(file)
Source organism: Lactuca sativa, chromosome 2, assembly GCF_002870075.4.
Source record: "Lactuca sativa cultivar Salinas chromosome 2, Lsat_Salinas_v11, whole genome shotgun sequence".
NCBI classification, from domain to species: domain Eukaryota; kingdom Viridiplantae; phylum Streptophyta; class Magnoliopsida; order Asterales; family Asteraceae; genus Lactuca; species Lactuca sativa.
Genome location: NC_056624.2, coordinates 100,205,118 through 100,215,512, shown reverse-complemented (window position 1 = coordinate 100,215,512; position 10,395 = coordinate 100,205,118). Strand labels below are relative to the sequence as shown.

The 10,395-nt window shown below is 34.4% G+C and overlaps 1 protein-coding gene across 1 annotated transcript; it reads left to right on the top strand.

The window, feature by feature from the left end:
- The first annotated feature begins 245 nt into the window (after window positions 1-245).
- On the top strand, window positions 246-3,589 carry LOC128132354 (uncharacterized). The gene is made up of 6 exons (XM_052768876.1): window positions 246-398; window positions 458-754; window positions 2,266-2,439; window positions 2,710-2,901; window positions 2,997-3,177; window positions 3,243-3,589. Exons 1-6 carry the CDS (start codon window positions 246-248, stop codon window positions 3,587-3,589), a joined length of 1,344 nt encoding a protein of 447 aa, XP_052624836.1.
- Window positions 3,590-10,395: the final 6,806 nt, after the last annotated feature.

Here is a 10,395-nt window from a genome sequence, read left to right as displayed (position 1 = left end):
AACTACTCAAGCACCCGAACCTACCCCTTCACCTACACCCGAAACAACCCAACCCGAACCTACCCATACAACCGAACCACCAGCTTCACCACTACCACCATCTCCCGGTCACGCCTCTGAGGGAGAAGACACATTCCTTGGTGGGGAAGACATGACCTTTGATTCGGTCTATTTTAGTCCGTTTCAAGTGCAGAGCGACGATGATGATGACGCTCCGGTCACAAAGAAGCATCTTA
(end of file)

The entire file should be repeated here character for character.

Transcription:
Source organism: Lactuca sativa, chromosome 2, assembly GCF_002870075.4.
Source record: "Lactuca sativa cultivar Salinas chromosome 2, Lsat_Salinas_v11, whole genome shotgun sequence".
NCBI classification, from domain to species: domain Eukaryota; kingdom Viridiplantae; phylum Streptophyta; class Magnoliopsida; order Asterales; family Asteraceae; genus Lactuca; species Lactuca sativa.
Genome location: NC_056624.2, coordinates 100,205,118 through 100,215,512, shown reverse-complemented (window position 1 = coordinate 100,215,512; position 10,395 = coordinate 100,205,118). Strand labels below are relative to the sequence as shown.

The 10,395-nt window shown below is 34.4% G+C and overlaps 1 protein-coding gene across 1 annotated transcript; it reads left to right on the top strand.

The window, feature by feature from the left end:
- The first annotated feature begins 245 nt into the window (after window positions 1-245).
- On the top strand, window positions 246-3,589 carry LOC128132354 (uncharacterized). The gene is made up of 6 exons (XM_052768876.1): window positions 246-398; window positions 458-754; window positions 2,266-2,439; window positions 2,710-2,901; window positions 2,997-3,177; window positions 3,243-3,589. Exons 1-6 carry the CDS (start codon window positions 246-248, stop codon window positions 3,587-3,589), a joined length of 1,344 nt encoding a protein of 447 aa, XP_052624836.1.
- Window positions 3,590-10,395: the final 6,806 nt, after the last annotated feature.

Here is a 10,395-nt window from a genome sequence, read left to right as displayed (position 1 = left end):
AACTACTCAAGCACCCGAACCTACCCCTTCACCTACACCCGAAACAACCCAACCCGAACCTACCCATACAACCGAACCACCAGCTTCACCACTACCACCATCTCCCGGTCACGCCTCTGAGGGAGAAGACACATTCCTTGGTGGGGAAGACATGACCTTTGATTCGGTCTATTTTAGTCCGTTTCAAGTGCAGAGCGACGATGATGATGACGCTCCGGTCACAAAGAAGCATCTTA